What’s behind Gucci’s dive and Saint Laurent’s rise? The creative director

Obsession
Fashion
Obsession
Fashion

When the global fashion group Kering released its first-quarter earnings report (pdf) on April 21, it offered investors good news and bad news. The bad news was that sales of Gucci, its star brand, were down 7.9%, making it Gucci’s worst quarterly performance in years. The good news was that sales at another fashion house it owns, Saint Laurent, were up an impressive 21.2%.

A variety of factors hurt Gucci, including a slowdown in luxury-hungry China and a deliberate drawback of its wholesale business. But as Saint Laurent and brands outside the Kering umbrella, such as Louis Vuitton, have proved, strong sales in this economic climate are still possible. You just need to make stuff people want to buy. Gucci’s problem in this arena happens to be the same as Saint Laurent’s strength: the label’s creative director.

Or in Gucci’s case, its former creative director. The brand is still dealing with the tail end of Frida Giannini’s tenure as creative lead. Gucci ousted Giannini and its chief executive late last year after a period of underwhelming performance, but because of the way the fashion production calendar works, her last collection is what’s currently in stores. Giannini’s style was very much geared toward the European upper crust—all sleek, glossy luxury, like the fashion equivalent of a private jet.

It wasn’t working, and so Gucci raised its accessories designer Alessandro Michele to the top creative role. It is hoping that Michele can do what Giannini couldn’t, and if his gawky, romantic, and slightly androgynous debut a couple months ago was any indication, he’ll certainly steer the company in a new direction.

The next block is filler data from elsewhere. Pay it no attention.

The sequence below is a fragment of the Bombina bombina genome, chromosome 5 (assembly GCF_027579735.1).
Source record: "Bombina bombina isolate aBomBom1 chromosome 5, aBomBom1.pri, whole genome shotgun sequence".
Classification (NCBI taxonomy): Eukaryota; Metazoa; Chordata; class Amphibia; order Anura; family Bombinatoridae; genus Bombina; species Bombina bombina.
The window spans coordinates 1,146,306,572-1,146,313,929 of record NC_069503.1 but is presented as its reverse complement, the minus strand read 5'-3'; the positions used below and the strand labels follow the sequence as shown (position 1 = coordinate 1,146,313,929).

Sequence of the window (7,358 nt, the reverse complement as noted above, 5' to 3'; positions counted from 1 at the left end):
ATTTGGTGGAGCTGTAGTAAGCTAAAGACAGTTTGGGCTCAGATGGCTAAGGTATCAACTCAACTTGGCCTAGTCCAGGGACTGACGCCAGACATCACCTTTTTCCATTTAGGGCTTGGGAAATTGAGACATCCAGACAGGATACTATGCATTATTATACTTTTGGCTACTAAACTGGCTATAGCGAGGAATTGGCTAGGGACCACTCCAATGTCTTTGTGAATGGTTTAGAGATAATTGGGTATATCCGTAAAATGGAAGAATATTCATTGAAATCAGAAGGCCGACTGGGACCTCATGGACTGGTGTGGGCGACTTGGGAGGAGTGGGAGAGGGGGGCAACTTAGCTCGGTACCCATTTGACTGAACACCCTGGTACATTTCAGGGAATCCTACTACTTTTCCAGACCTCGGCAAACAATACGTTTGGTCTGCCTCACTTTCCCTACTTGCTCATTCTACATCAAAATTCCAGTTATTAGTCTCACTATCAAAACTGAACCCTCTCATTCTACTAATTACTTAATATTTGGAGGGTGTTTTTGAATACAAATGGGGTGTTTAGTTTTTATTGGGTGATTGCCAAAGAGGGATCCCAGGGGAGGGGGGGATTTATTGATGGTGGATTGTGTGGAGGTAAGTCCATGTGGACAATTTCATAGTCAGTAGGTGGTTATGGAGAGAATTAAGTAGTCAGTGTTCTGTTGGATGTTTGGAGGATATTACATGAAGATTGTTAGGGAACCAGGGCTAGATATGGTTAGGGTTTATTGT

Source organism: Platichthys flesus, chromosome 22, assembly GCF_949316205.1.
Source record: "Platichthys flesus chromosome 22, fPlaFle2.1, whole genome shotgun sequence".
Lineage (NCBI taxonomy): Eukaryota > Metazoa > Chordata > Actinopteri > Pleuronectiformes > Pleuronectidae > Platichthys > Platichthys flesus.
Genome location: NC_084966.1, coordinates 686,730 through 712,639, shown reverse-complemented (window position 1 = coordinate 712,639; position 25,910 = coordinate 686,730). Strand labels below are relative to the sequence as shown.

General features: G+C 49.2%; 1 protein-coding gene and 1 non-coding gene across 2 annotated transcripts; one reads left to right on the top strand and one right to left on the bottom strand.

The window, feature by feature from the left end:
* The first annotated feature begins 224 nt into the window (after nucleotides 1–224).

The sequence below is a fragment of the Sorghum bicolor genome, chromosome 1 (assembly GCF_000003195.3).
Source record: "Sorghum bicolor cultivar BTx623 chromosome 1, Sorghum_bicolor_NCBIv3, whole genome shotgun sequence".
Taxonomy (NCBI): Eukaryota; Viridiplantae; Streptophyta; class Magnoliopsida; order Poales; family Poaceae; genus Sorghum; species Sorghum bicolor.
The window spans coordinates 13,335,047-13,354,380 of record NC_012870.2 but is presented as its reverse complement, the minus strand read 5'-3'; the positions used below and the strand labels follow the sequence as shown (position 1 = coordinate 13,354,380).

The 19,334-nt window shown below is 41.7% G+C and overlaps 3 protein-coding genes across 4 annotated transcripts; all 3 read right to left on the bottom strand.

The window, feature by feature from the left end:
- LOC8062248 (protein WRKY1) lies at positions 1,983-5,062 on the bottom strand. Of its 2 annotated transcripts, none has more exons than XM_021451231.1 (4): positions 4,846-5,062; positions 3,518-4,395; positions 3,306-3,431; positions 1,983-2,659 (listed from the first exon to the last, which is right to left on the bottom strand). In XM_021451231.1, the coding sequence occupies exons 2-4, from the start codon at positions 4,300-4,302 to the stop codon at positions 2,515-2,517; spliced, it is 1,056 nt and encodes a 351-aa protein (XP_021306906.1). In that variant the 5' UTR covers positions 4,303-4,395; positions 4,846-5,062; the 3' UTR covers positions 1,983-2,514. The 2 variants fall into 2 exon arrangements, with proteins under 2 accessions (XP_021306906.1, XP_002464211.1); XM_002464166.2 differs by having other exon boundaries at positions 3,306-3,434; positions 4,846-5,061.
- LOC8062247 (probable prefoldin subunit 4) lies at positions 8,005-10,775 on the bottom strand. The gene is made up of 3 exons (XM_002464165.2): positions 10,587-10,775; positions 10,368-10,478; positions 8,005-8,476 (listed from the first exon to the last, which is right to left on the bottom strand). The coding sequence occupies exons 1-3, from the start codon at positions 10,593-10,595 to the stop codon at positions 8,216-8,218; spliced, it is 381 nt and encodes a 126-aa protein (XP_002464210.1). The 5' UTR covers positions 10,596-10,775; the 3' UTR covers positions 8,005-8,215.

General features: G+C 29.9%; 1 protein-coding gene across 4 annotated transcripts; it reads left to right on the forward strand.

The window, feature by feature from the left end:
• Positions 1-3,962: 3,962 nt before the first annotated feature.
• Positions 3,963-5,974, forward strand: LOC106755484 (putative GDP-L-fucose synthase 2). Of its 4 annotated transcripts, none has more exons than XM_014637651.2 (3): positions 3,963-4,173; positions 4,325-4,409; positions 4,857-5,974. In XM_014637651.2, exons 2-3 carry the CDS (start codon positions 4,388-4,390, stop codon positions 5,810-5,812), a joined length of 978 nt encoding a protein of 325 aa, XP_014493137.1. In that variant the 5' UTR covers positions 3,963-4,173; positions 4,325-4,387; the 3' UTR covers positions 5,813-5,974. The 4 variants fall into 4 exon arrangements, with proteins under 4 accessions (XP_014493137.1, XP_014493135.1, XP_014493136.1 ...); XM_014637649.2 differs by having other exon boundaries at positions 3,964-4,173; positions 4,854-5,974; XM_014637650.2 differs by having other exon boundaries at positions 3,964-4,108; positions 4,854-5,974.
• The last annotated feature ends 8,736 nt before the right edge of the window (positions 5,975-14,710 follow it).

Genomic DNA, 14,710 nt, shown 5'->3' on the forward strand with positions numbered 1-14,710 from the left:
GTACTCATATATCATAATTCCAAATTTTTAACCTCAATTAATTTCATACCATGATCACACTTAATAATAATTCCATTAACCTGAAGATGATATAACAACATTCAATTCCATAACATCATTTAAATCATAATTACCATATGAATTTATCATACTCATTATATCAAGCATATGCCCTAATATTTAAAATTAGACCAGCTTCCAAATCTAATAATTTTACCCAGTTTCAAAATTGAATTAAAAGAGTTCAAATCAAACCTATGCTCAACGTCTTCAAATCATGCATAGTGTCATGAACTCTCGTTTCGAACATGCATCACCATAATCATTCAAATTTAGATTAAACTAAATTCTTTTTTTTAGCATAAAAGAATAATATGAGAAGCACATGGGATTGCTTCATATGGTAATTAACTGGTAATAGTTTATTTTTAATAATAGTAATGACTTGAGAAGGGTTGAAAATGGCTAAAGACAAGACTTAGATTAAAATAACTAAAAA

gucci, milan fashion week, fall 2015, alessandro michele, fashion, style, womenswear
Michele’s gawky chic took over at Gucci. (AP Photo/Antonio Calanni)

The ideal scenario would be a repeat of what Hedi Slimane did when he took over at Saint Laurent in March 2012 and flipped the brand on its head. Back then it was still called Yves Saint Laurent, and it had a refined, rarefied feel under the guidance of creative director Stefano Pilati and Tom Ford before him. Slimane promptly changed all of that. “Yves” was out, turning YSL to just SL, and Slimane brought in a California grunge-rock aesthetic that was met with both praise and shock.

For Saint Laurent, the move has paid off. In the three years since Slimane took over, sales have more than doubled, and the label’s ready-to-wear has new life. Kering’s recent earnings report noted the category showed “outstanding performance” and sales were up 32%.

Saint Laurent is a blueprint for what Gucci has underway: jettisoning the established—and very polished—look, for something decidedly more idiosyncratic, essentially the creative director’s personal vision for what the brand should be.

It’s unlikely Michele will replicate that degree of success. Hedi Slimane was already a legend when he took the helm. But come fall, when Michele’s first Gucci goods hit stores, everyone will be waiting to see if his frilly, slightly odd take on the brand will hit—or miss.

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